Hey there, time traveller!
This article was published 29/8/2013 (998 days ago), so information in it may no longer be current.
Charles Huband's recent op-ed piece (Resist the money grab by MMF, Aug. 23) is hardly a careful examination of Manitoba's history and of the Métis claim; in fact, it is a disservice to both.
The Métis case was all about a promise made by Canada to the Métis. When Manitoba entered Confederation in 1870, the children of the Métis, numbering 7,000, were promised 1.4 million acres of land.
So what happened? Was the promise kept? According to Huband: "After some initial mistakes and setbacks, the undertaking was fulfilled by grants of 240 acres to each of the identified individuals." This is a bureaucrat's stale answer. The complete story is more compelling.
When, after Confederation in 1867, John A. Macdonald wished to extend Canada westward he had to deal with the Métis. The Métis were a new nation that had arisen in the West. The Red River Settlement (now Winnipeg), the largest (12,000) community on the Prairies, was a Métis settlement. In the fall of 1869, when Canada moved to acquire the West without consulting or considering the interests of the people of the Red River, the Métis resisted. They turned back Canadian road builders and surveyors. Métis riflemen refused to allow Macdonald's newly appointed lieutenant governor, sent out from Ottawa to establish Canadian sovereignty, to enter the territory. Led by Louis Riel the Métis formed their own provisional government, and governed Red River until the summer of 1870.
At first Macdonald dismissed the Métis. He wrote in October 1869 that "it will require considerable management to keep these wild people quiet. In another year the present residents (the Métis) will be altogether swamped by the influx of strangers who will go in with the idea of becoming industrious and peaceable settlers."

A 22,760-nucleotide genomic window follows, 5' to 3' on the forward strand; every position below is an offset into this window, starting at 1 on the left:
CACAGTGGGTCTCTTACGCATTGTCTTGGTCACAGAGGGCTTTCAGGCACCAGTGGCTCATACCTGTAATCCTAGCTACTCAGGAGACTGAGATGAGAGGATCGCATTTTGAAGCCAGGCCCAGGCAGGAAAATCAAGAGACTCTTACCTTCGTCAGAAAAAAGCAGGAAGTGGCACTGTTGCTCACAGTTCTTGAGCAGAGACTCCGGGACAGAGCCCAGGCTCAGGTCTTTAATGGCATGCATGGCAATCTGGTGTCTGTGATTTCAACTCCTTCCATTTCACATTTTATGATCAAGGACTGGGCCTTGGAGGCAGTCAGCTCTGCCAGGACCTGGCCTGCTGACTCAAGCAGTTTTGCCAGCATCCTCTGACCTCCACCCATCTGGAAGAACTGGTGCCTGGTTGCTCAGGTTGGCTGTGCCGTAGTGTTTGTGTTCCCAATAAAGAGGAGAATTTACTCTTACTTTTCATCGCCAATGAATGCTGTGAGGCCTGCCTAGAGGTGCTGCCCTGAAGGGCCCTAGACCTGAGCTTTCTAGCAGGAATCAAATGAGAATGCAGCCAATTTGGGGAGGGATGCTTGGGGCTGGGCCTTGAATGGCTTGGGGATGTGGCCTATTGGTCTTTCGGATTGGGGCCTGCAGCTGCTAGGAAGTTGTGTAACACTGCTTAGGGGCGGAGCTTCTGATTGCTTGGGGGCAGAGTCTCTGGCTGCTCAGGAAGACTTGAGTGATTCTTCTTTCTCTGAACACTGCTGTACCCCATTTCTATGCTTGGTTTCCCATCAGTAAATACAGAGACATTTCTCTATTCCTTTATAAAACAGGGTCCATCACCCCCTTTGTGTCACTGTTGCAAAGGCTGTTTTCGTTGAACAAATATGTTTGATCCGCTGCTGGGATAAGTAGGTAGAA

Macdonald wanted to send British troops to Manitoba together with Canadian militia to put down the Métis, but the troops could not reach Red River until the late spring or summer of the following year.
So he had to negotiate with the Métis if he was to bring Manitoba peacefully into Confederation. Riel's government sent delegates, led by Father Noel-Joseph Ritchot, to Ottawa to negotiate and in May 1870 they reached an agreement with Macdonald and his principal colleague, Sir George-âtienne Cartier.
Thus the Manitoba Act provided that the children of the Métis would receive 1.4 million acres of land "for the benefit of the Métis families" so that the next generation of Métis would have a secure place in the new province. Macdonald told the House of Commons that the purpose of the land grant was to enable the children to become settlers, that the land was not to go to speculators. Cartier told the House that Ottawa would act as "guardians" of the children's land.
In the recent litigation, the trial judge held that the purpose of the land grant was to give the Métis a head start, to enable them to become landowners in the new province. The Manitoba Court of Appeal agreed.
Did the Métis get a "head start"? No, they didn't even get to the start line for a decade, and deeds were not distributed for 15 years.